Stanley Johnson outside Daunts
Stanley Johnson outside Daunts

I suppose, with ten published novels, I can be allowed to call myself a novelist. Surveying these ‘collected works’ suggests that I have specialized in the ‘political novel’. My first novel Gold Drain published by Heinemann in 1967 was a spoof about how the Secret Service planned to fight budget cuts by robbing the IMF of a US $10 billion bond. I had to clear the text with MI6 since, soon after leaving Oxford, I had had a brief stint in that organization.

I remember taking the train up from Exmoor to London to be interviewed by the MI6 security officer. I explained that my novel was fiction, not fact. ‘Oh that’s all right then’ he said and sent me back to Paddington without asking me to change a word.

I have noticed over the years that the line between fact and fiction has become increasingly blurred. In the mid-sixties I worked in Washington DC for the World Bank. It was a grim time politically. The United States was in the middle of the Vietnam War.  In the streets crowds gathered to chant ‘Hey, hey LBJ, how many kids did you kill today?’ The burning issue was would Lyndon Johnson run again for election in November 1968.

Panther Jones for President – my second ‘political novel’ - had a most ingenious plot. My LBJ-type President (I called him Ellsworth Barnes) chooses an Afro-American Vice-Presidential candidate, Panther Jones, a Black Power activist. Barnes is duly re-elected President only to be disbarred when he goes out to Guam to meet a returning astronaut.  Congress decides that he has risked contamination from outer space, must be quarantined for at least five years and therefore invokes Article 25 of the US Constitution, which provides for the President to step down on grounds of incapacity. Panther Jones duly succeeds and brings the Vietnam War to a rapid end!

I have written novels about the outbreak of a global virus, a terrorist attack in the Channel Tunnel, a disaster on China’s Three Gorges Dam, and global warming. In some cases, what I predicted, has actually happened. Take Ebola and Climate Change.

In the 1980’s, when I worked in the European Commission, I wrote a book called The Commissioner which (a) foresaw a major pollution episode on the Rhine (b) the arrival of the first female Commissioner and (c) the sacking of the whole Commission.  All those events occurred soon after the book came out!

Now of course, with Trump and Brexit, the dividing line between fact and fiction is so blurred as to be virtually indistinguishable.

At the beginning of this year, I decided that for my next novel, instead of taking a fictional view of the near future, I would take a fictional look at the near past. I would write a “what really happened” book situated in the run-up to the Referendum of June 2016. I imagined that the book might be called “The Brexit Conspiracy” or “The Brexit Memorandum” or something along those lines. But as I settled down to work against a tight schedule I quickly realized that focussing on Brexit was too one-dimensional. The skulduggery I wanted to write about extended to both sides of the Atlantic. Indeed, the links between the Referendum campaign over here, and the US election, seemed both strong and continuing.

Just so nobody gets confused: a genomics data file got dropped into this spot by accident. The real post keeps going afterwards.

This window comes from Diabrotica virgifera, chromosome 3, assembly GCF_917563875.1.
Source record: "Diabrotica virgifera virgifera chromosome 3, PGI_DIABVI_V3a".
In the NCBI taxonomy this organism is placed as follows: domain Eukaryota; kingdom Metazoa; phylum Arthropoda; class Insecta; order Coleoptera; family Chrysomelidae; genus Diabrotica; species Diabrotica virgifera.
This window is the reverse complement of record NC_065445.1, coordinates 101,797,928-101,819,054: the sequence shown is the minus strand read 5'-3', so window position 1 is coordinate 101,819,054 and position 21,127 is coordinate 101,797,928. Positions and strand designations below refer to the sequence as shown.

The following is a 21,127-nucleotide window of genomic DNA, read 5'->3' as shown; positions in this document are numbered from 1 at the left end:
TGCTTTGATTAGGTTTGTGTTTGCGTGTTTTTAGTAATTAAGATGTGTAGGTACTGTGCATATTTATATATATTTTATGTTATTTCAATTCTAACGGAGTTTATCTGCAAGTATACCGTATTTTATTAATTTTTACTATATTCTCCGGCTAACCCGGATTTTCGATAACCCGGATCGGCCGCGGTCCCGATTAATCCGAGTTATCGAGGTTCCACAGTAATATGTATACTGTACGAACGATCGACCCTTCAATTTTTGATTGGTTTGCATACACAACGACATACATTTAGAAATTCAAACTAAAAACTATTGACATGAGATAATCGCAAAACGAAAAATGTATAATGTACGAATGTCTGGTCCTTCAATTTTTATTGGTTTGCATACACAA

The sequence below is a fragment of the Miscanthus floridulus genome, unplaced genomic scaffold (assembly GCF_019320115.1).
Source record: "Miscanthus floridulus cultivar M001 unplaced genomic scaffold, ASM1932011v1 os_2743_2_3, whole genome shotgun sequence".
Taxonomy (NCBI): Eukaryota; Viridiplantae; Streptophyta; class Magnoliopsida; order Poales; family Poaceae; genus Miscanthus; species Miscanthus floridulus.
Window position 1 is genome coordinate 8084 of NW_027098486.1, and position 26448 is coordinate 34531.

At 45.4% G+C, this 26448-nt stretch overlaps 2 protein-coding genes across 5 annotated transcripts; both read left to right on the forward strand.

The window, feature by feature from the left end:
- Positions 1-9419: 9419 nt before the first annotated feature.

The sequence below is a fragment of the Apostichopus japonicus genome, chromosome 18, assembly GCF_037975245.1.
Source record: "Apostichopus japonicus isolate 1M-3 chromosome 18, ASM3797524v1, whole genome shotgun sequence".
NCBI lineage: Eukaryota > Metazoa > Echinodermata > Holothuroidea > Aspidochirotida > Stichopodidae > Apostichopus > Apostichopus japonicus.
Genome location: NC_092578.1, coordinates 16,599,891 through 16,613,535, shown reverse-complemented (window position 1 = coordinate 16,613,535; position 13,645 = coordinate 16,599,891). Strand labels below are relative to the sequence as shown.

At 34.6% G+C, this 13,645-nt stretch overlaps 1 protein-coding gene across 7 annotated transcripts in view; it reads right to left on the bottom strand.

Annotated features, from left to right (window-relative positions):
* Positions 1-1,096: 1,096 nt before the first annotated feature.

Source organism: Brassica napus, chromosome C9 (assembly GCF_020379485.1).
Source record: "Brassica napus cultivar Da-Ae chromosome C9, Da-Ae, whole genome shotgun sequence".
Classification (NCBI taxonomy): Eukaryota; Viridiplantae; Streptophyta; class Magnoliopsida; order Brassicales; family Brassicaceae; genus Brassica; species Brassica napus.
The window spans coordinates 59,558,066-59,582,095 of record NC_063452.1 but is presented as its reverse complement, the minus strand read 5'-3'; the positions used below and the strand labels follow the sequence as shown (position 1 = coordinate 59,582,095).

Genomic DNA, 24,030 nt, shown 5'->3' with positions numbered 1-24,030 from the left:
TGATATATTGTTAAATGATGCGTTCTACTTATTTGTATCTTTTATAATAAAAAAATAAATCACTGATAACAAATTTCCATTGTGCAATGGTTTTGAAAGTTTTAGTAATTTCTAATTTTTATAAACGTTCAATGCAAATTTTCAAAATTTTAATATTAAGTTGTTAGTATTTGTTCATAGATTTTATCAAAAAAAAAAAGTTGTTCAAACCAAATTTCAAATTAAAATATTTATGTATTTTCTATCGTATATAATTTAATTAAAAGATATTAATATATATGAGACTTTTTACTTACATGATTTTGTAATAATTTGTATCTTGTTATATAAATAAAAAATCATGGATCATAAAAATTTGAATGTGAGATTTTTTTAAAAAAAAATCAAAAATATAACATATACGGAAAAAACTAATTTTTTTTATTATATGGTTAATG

I don’t use real characters in the book. I point out in an Author’s Note at the beginning that the book is a work of fiction and satire, and not a work of history. I state very firmly that “readers of this novel should not conclude in any way that any living person misbehaved in the manner that some of the characters in the book regrettably seem to have done.”

I don’t want to give away the plot of the book here. But I’ll give one major hint. There is a lot more to British Prime Minister, Jeremy Hartley, who calls for – and manages to lose – the Referendum than at first meets the eye.Kompromat book cover

Though I was on the Remain side in the Referendum Campaign (I founded and co-chaired Environmentalists for Europe), I am not trying to make a political point with KOMPROMAT. Not much of one anyway. This book is just meant to be fun. A good read. Something to take to the beach or on a plane.

 Oddly enough, the character I most empathized with, as I wrote, is my Russian President, Igor Popov. Popov spends a lot of time doing macho stuff, like shooting hypodermic darts into tigers and flying the Russian Presidential plane at speeds in excess of Mach 1.

Of course, Popov isn’t Putin, but I know I was at least subconsciously influenced by the three days I once spent in St Petersburg at a meeting on international wildlife conservation brilliantly organized and chaired by President Putin himself.

Picture by Mark Rusher

Stanley Johnson’s novel KOMPROMAT is published by Oneworld-publications. His best known novel, so far, is The Commissioner, published 1989 by Century Hutchinson and made into a film starring John Hurt in the title role. KOMPROMAT has been bought by Channel 4 for a six-part TV series –and he is hoping for a cameo role. (Ed. note- OT will follow with interest and update)

Comments

By Adrian Phillips
on

I much enjoyed reading Stanley Johnson's stylish book with its green subplot - though I thought the dig at people who read geography was a bit mean! Can't wait to watch the TV series. Meanwhile all you want to know what really happened on 23 June 2016 are advised to buy a copy. Both Remainers and Leavers will be amused (and the former might find a ray of hope).

By stanley johnson
on

I am so glad Adrian Phillips' enjoyed my new novel KOMPROMAT. Re his comment about my 'dig' at people who read geography, I want to make it clear that I have the greatest respect for geographers. Where (literally) would we be without them? I certainly wasn't thinking about Professor Phillips, my Oxford friend and contemporary, who read geography at Christ Church and went on to be one of our country's most respected conservationists!

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